Look for these as nanoscale on your food packaging, supplements, chopping boards and food containers:
Titanium dioxide – shown in research that it can damage DNA.
Zinc oxide – found to cause lesions on the liver, pancreas, heart and stomach.
Silver – exposure caused Zebra fish embryo's to develop health abnormalities.
If your food is being marketed as healthy with reduced fat or calorie content, then definitely read the label as it's likely to have lots of ingredients in it which are far from healthy, nevermind nanomaterial orientated. Edible coatings are being used in the USA and Canada to extend shelf life. If your food is not going off, then start to become suspicious about it!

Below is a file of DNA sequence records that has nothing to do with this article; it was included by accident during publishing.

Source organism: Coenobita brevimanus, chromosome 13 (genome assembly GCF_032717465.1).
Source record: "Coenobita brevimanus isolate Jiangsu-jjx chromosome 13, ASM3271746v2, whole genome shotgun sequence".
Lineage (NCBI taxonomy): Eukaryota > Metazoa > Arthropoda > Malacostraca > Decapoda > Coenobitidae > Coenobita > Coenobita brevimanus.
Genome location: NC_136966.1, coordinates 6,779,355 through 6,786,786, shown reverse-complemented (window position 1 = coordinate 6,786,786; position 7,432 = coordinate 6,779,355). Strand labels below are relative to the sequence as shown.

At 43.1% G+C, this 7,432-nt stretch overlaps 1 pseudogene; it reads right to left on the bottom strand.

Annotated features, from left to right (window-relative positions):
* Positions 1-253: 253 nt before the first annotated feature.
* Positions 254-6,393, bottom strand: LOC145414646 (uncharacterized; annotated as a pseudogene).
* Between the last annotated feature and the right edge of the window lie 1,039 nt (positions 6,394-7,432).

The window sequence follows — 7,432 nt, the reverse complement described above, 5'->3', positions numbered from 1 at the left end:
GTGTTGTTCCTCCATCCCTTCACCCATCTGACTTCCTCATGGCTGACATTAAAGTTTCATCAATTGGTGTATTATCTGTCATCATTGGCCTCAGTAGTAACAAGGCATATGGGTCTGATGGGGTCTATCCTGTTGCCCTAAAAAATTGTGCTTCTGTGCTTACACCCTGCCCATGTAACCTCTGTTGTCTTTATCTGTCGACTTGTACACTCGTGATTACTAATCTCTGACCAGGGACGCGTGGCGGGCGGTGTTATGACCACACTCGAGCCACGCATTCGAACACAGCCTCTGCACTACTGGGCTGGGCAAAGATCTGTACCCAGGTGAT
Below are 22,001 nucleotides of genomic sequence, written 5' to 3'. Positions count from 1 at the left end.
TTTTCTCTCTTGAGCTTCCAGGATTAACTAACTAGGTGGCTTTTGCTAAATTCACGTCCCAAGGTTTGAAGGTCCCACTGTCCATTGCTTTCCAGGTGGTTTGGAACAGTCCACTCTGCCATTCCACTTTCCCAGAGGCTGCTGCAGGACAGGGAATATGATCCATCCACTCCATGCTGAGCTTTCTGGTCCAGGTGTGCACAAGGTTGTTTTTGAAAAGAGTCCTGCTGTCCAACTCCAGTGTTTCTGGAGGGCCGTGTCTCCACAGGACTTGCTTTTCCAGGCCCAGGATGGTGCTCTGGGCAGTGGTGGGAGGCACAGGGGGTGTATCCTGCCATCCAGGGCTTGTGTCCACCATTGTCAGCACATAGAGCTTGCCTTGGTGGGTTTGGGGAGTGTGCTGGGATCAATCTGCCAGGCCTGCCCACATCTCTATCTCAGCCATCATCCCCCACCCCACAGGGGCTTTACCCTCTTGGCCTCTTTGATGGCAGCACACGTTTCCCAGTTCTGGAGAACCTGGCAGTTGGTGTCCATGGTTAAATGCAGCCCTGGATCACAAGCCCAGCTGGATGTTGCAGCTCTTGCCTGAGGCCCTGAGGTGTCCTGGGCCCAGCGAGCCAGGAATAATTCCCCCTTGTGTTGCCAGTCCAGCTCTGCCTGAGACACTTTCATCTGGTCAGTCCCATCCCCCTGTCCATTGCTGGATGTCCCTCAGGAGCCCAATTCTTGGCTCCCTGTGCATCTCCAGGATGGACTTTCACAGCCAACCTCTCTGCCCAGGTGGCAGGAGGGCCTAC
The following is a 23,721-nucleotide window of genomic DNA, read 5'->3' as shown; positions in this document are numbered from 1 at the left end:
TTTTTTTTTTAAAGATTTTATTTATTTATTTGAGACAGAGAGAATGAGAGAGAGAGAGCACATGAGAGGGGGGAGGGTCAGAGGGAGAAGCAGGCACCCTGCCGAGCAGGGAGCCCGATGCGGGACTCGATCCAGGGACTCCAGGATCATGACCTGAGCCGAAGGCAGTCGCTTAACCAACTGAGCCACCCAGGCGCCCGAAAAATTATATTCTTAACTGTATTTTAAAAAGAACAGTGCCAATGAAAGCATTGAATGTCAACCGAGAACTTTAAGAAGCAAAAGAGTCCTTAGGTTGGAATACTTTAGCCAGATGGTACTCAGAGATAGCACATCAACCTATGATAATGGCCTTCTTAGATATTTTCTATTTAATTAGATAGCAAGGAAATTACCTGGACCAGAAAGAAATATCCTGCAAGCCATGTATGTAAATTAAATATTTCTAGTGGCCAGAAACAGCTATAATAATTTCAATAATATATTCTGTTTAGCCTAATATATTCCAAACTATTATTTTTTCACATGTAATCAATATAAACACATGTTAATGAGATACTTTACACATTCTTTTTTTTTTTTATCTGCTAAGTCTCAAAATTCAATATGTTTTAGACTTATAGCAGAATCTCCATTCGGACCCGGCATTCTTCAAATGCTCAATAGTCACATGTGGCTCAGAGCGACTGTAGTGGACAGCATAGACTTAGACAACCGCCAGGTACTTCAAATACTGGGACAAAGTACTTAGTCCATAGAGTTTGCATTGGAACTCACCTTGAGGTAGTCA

1. Robert B. Reed *†, James J. Faust ‡, Yu Yang †, Kyle Doudrick †, David G. Capco ‡, Kiril Hristovski §, and Paul Westerhoff †. (2014).Characterization of Nanomaterials in Metal Colloid-Containing Dietary Supplement Drinks and Assessment of Their Potential Interactions after Ingestion. Available: http://pubs.acs.org/doi/abs/10.1021/sc500108m. Last accessed July 2014.
2. Ian Illuminato (2014). Tiny Ingredients, Big Risks.Nano Materials Rapidly Entering Food and Farming. London: Friends of the Earth. P1-43.
3. Bashir M Mohamed‡, Navin K Verma‡, Anthony M Davies, Aoife McGowan, Kieran Crosbie-Staunton, Adriele Prina-Mello, Dermot Kelleher, Catherine H Botting, Corey P Causey, Paul R Thompson, Ger JM Pruijn, . (2012). Citrullination of proteins: a common post-translational modification pathway induced by different nanoparticles in vitro and in vivo. Available: http://www.futuremedicine.com/doi/abs/10.2217/nnm.11.177. Last accessed July 2014.